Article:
McLaren Applied secures UK government funding for 18-month research programme

Collaboration with Peregrine MLS and Warwick Manufacturing Group to investigate automation viabilities.

McLaren Applied has secured UK government funding for an 18-month research programme.

Confirmed:

  • Programme to investigate the viability of automating high-performance stator winding
  • Collaborators include Peregrine MLS and Warwick Manufacturing Group
  • Stators are currently hand-wound, increasing production time and cost and reducing efficiency

Context:

The technology to machine-wind mass-produced stators (a stationary component of an electromagnetic device) is already in use. But, there is currently no capacity to automate the production of high-performance variants. These require an even denser wind than standard, making their construction a more costly, time consuming and labour-intensive process.

Comment:

Thomas Keenan, head of motorsport operations at McLaren Applied, said: “We at McLaren Applied are very excited by the capabilities this funding will unlock, and the benefit it will bring to all members of the project team. The funding support enables the project team to invest in the winding automation of high-performance stators to exacting standards, reducing the number of hours in the manufacture of our market leading performance alternator products.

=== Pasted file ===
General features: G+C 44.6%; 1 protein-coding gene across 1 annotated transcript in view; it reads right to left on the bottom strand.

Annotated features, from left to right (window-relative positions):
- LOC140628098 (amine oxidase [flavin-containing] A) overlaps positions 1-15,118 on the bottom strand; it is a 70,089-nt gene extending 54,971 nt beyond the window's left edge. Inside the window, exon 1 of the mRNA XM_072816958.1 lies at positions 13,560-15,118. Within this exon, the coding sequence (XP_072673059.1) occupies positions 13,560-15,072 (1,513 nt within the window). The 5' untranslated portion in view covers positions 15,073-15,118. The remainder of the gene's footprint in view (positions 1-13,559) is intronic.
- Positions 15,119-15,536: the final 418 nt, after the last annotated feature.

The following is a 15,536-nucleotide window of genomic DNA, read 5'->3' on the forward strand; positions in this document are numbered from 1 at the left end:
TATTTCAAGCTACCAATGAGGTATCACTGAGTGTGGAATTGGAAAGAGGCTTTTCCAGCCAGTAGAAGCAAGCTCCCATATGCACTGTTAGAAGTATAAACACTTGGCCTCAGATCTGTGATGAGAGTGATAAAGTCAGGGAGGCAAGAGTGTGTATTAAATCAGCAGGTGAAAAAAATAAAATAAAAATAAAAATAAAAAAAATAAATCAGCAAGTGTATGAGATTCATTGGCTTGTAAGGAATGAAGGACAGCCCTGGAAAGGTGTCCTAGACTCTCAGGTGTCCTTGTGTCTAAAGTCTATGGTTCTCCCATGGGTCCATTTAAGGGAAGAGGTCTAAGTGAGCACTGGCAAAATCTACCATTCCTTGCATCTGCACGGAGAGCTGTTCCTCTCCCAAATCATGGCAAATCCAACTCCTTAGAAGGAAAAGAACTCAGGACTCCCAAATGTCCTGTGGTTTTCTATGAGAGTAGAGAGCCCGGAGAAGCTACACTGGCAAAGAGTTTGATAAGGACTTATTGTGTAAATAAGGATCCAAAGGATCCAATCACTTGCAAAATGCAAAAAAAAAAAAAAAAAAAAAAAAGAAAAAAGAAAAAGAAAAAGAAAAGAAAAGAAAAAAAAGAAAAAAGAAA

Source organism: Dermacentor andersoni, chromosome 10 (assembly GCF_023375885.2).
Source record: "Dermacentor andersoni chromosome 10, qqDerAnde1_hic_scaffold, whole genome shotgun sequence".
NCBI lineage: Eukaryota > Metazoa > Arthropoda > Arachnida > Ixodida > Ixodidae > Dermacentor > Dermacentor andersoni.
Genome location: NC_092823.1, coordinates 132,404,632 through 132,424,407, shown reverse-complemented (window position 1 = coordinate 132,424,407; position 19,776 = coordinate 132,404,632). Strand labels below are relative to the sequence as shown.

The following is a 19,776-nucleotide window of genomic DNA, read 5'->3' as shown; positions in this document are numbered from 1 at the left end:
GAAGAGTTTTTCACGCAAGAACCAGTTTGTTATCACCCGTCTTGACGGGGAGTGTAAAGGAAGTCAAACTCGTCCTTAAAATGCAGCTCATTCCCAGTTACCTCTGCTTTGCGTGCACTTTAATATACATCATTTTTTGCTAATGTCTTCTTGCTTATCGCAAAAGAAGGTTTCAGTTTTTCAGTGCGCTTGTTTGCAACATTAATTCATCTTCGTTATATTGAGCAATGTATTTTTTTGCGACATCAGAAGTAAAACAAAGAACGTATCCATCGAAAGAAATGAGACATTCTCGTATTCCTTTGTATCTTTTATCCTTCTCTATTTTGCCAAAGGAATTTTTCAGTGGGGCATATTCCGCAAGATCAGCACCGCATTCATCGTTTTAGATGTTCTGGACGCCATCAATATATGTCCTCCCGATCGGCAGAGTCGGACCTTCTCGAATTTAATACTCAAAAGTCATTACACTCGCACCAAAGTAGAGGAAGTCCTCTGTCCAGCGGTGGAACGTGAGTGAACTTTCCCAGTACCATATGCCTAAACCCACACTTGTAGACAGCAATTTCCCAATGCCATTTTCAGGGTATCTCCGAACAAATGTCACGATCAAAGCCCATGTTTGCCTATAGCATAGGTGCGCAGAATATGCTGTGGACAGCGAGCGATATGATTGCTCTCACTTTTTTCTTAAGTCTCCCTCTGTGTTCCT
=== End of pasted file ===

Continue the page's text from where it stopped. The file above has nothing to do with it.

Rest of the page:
“For McLaren Applied, it will enable our business to maintain our competitiveness in existing markets while increasing the scalability of our products into new adjacent sectors, allowing the growth of our business in this critical area.”

Coming next:

The ability to produce next-generation alternators using machine-wound stators with higher output, and reduced size, weight and cost, will provide new opportunities in applications where competitive advantages are hard to identify. Not only would this strengthen McLaren Applied’s position in the motorsport, automotive and aeronautical markets, but also create new, world leading supply chain capability in the UK. 

Go deeper:

Share